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Cajon Pass

A Brief History of the Cajon Pass

The Cajon Pass is the valley that separates the San Bernardino and San Gabriel mountain ranges. At one time these two ranges were one, formed by the San Andreas fault where two continental plates, the North American and the Pacific plates push against each other. As the years passed a low point eroded by water and helped along by additional faulting formed the valley between the two.

The plates pulled away from and and pushed against each other forming new canyons, creeks and springs. More erosion formed what is now known as the West Cajon Valley or amphitheatre leaving the slanted Victorville Apron with the headless and dry canyons we see today where the high Mojave Desert ends creating a passage into the inland valleys and basin below.

Map of points of interest in the Cajon Pass

Since we do not know when man first came to the land we can only guess when people first laid eyes on the rift between the ranges. Certainly early on man found his way through the pass in one direction or another in his wanderings many thousands of years ago. The Indians, the Serrano in particular, knew the valley well and lived there for hundreds, maybe even thousands of years before the first European ever found his way into the area. For this same indeterminable time the Indians used this valley and the passes and saddles in the mountains as a corridor to trade.

view of Cajon Pass from ridgeline

It may never be known, but possibly the first white man to enter the passageway between the two lands could have been a deserter from the Spanish Army. What is known is that Pedro Fages, who was destined to become the Governor of California, was the first to pass through in search of these men. The deserters were said to have been living with Indians in lands not previously explored. Fages rode through the area coming from the south and soon after discovering and naming the San Bernardino Valley. He did not spend long in this place. From the Cajon he rode west in the foothills along the edge of the Mojave toward the ranges that come together to form the western-most wedge of the desert.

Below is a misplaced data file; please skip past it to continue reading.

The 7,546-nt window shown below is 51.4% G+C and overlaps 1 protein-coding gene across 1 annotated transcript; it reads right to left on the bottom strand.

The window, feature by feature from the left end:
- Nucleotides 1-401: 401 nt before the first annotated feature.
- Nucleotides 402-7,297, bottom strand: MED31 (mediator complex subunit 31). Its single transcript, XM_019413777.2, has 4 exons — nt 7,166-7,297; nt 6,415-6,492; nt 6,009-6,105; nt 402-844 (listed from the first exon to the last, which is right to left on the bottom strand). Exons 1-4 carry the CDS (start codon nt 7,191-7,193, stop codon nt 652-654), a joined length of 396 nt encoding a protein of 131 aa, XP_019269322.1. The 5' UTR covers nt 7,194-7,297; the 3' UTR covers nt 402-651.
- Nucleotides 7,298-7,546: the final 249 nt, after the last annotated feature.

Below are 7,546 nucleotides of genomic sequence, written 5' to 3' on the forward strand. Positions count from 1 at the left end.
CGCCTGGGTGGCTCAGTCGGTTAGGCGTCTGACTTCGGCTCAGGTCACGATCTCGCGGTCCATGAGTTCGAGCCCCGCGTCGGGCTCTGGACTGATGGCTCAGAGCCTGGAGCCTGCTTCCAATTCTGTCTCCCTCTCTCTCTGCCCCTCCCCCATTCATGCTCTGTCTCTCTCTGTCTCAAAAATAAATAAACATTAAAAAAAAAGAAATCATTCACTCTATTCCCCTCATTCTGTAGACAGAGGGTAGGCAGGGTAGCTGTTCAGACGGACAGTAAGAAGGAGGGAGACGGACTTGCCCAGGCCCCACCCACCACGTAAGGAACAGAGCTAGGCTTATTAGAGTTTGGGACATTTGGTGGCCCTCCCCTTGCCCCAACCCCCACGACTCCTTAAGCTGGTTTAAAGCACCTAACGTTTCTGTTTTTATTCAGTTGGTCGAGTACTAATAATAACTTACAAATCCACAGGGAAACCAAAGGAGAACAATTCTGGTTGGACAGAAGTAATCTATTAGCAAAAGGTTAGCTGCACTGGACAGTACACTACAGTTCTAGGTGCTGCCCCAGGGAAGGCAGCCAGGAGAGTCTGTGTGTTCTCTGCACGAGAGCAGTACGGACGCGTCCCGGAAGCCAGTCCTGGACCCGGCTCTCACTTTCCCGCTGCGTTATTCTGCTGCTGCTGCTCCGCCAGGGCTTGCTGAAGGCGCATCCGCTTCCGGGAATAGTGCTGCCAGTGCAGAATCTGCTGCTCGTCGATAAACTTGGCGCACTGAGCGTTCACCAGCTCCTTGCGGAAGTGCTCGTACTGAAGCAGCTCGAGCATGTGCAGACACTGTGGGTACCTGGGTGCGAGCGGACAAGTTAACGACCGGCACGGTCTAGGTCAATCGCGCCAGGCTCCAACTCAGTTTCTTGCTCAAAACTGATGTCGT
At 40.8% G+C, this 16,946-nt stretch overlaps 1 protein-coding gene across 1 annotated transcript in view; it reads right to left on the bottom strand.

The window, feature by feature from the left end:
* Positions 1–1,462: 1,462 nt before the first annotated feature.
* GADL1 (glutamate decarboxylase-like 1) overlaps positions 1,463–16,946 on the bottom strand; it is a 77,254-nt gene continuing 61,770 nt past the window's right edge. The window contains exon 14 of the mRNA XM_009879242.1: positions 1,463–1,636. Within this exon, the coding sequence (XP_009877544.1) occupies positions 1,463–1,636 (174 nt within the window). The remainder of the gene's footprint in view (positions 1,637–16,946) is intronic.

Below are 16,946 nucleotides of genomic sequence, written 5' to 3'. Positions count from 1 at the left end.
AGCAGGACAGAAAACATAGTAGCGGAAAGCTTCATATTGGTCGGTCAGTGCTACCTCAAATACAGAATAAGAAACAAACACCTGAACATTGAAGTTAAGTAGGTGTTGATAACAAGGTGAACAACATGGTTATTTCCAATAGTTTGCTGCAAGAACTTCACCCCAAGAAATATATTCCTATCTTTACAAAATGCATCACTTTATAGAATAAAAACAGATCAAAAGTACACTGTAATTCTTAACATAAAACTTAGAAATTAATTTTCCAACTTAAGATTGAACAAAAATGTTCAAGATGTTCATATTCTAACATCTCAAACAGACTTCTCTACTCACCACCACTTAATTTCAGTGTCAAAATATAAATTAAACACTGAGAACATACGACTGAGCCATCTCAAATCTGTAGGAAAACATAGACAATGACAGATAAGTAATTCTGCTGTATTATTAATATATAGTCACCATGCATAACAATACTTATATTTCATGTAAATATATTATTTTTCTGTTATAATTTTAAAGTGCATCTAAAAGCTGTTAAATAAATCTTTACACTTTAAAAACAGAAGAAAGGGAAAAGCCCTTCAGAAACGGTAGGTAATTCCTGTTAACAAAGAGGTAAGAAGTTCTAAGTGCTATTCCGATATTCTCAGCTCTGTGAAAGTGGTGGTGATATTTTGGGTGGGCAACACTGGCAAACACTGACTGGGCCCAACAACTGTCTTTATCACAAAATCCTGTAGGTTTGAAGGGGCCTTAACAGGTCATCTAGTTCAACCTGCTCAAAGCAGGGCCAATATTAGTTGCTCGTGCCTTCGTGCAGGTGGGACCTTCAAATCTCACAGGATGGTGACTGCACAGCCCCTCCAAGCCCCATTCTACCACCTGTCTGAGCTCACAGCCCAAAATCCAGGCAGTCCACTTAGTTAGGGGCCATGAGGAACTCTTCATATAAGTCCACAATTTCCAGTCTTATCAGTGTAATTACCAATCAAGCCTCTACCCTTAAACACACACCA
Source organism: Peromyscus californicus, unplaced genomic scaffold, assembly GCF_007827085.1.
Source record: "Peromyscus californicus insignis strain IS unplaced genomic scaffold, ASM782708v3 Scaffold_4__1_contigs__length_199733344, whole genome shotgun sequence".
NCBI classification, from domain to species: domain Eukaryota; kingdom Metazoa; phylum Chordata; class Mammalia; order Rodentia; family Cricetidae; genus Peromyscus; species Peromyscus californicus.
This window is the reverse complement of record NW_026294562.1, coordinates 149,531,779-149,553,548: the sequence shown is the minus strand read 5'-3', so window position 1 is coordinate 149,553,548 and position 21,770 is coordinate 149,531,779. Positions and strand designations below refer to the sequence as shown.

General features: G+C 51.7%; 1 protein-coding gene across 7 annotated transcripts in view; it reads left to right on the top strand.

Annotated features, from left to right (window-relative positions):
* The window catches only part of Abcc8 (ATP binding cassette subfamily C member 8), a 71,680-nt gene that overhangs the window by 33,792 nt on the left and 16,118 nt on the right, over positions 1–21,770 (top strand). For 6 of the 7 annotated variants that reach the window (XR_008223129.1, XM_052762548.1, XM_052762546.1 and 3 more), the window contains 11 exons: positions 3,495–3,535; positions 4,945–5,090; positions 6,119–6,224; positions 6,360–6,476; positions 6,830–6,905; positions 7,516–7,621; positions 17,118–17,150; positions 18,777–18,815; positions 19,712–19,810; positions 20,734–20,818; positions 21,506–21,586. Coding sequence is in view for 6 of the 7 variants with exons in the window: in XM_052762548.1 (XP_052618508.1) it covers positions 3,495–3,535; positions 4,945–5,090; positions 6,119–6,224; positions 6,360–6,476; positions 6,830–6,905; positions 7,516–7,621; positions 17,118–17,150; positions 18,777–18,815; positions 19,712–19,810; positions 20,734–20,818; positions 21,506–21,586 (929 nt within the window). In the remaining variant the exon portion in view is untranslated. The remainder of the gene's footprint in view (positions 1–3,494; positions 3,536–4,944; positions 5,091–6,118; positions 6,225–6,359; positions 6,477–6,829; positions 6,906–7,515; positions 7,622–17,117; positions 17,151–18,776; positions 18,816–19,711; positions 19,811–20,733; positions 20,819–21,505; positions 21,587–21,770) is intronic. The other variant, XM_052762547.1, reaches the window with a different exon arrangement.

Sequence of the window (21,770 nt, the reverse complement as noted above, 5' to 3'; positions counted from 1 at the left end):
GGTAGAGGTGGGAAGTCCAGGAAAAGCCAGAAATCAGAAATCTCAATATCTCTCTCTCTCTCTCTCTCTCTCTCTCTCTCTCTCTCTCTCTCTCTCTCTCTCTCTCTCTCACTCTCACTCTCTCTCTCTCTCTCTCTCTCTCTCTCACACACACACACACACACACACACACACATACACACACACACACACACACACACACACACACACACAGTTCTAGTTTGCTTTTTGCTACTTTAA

Padre Francisco Garces came soon after at the end of his 1775 crossing of the interior Mojave Desert. Some reports claim Garces crossed through one of the mountain passes to the east and others have him descending the pass into the Southern California area. Next was mountain man Jedediah Smith. Disputes are likewise to Father Garces. Soon after Smith, came Antonio Armijo with his mule train blazing what was to become the Old Spanish Trail bringing commerce between Los Angeles and Santa Fe.

As trade developed the route became known and more and more the Pass was used. The Indians became absorbed into the missions and the village (Muscupiabit) was abandoned nearly completely.

The horses bred on the ranchos in the south were beautiful, strong, and well-fed creatures bringing 10 times the price in New Mexico and much more than that in Missouri than could be had for them in Los Angeles. This was attractive to horse thieves. Indians running away from the missions would steal them and ride across the desert. These desparate men would join together with renegades from other bands and mountain men who were looking for a way to make fortunes stealing horses from the Spanish and later on the Mexicans.